Vevo is working on an application that will bring its music videos into people’s living rooms through Boxee’s media center software and its soon-to-be-released Boxee Box set-top device, according to Vevo CEO Rio Caraeff. By doing so, the joint venture seeks to create even greater reach for its industry-leading music video distribution network.
During a panel discussion today at the paidContent 2010 conference in New York, Caraeff said that Vevo’s mission was misunderstood from the start — that the company was not meant to just create a destination site at Vevo.com, but to reach music-loving audiences wherever they might be. Caraeff said it wasn’t Vevo’s goal to change human behavior and drive audiences to a single site that, before last December, didn’t even exist. Instead, Vevo was formed to aggregate audiences through a wide array of distribution partner sites, including YouTube, AOL and others.
Creating a Boxee app would not just extend its reach to the nearly 1 million users that have downloaded the Boxee software, but it would also enable users to watch those videos on their TVs. Many Boxee users already use its software as a media center for connecting their laptops or other computing devices to HDTV sets, but the company will soon be coming out with a broadband-connected set-top box that will offer the same functionality.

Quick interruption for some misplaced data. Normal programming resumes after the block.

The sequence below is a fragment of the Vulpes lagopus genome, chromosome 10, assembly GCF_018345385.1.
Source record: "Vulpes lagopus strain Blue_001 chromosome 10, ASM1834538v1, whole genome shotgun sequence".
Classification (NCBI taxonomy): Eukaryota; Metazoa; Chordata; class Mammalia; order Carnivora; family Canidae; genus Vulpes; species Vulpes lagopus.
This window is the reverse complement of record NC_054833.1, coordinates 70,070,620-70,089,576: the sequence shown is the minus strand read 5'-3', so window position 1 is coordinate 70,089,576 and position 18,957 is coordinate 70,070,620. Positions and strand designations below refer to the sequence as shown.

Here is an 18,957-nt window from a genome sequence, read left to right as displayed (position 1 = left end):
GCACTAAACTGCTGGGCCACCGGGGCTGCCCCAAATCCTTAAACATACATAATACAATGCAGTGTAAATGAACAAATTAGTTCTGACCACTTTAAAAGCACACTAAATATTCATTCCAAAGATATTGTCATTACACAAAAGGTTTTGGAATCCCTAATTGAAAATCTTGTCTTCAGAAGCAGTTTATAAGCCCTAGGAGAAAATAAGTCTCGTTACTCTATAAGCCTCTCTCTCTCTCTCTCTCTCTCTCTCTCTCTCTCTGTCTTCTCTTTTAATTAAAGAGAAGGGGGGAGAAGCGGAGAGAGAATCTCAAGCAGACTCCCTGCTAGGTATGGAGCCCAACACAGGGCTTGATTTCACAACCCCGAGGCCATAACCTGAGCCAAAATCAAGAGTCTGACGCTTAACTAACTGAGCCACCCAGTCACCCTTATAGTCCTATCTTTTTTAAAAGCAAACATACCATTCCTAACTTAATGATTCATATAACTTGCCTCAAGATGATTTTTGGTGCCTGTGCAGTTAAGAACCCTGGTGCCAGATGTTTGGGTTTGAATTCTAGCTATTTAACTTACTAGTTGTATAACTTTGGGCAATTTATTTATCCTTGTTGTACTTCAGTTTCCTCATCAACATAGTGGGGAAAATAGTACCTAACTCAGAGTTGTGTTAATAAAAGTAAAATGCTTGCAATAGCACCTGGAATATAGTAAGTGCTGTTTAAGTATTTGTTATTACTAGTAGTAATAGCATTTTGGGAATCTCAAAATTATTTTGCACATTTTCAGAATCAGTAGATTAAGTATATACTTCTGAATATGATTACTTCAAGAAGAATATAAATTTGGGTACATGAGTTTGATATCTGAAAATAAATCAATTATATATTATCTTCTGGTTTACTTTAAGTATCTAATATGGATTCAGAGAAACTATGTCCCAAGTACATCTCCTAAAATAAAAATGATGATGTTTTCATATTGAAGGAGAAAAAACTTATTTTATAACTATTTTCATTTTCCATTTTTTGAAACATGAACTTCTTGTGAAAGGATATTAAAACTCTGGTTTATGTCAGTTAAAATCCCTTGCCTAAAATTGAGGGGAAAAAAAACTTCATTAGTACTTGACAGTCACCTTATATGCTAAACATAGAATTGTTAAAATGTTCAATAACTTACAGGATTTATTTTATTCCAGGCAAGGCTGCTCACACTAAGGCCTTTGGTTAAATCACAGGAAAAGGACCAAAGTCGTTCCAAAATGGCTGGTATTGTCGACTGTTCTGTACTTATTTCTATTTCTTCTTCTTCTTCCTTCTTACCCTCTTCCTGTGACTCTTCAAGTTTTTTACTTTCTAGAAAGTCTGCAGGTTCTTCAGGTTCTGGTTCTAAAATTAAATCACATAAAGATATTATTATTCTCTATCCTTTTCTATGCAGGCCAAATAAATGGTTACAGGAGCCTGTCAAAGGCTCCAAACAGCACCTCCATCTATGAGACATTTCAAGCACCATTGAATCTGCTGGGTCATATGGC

Already, Vevo has taken over the online music video scene, ranking above sites like MySpace Music, AOL Music, Warner Music and MTV Networks Music with 35.4 million unique users in its first month in business. But a number of those users are counted as part of the Vevo Network, which includes distribution on YouTube and other third party sites.
Vevo’s network approach runs counter to the approach taken by Warner Music Group, which has chosen instead to silo most of its video assets. While Warner Music does distribute its music videos through YouTube, Hulu, and its own artist sites, Caraeff said that strategy lacks the same sort of scale that Vevo enables through its own audience network.
Vevo was formed as a joint venture between Universal Music Group and Sony Music Entertainment, with financial backing from Abu Dhabi Media Co. and technology backing by YouTube, as a way to get more value from music video assets. As a result, it has created a consistent playback experience across its network of distribution sites, and also sells advertising across the entire Vevo Network.
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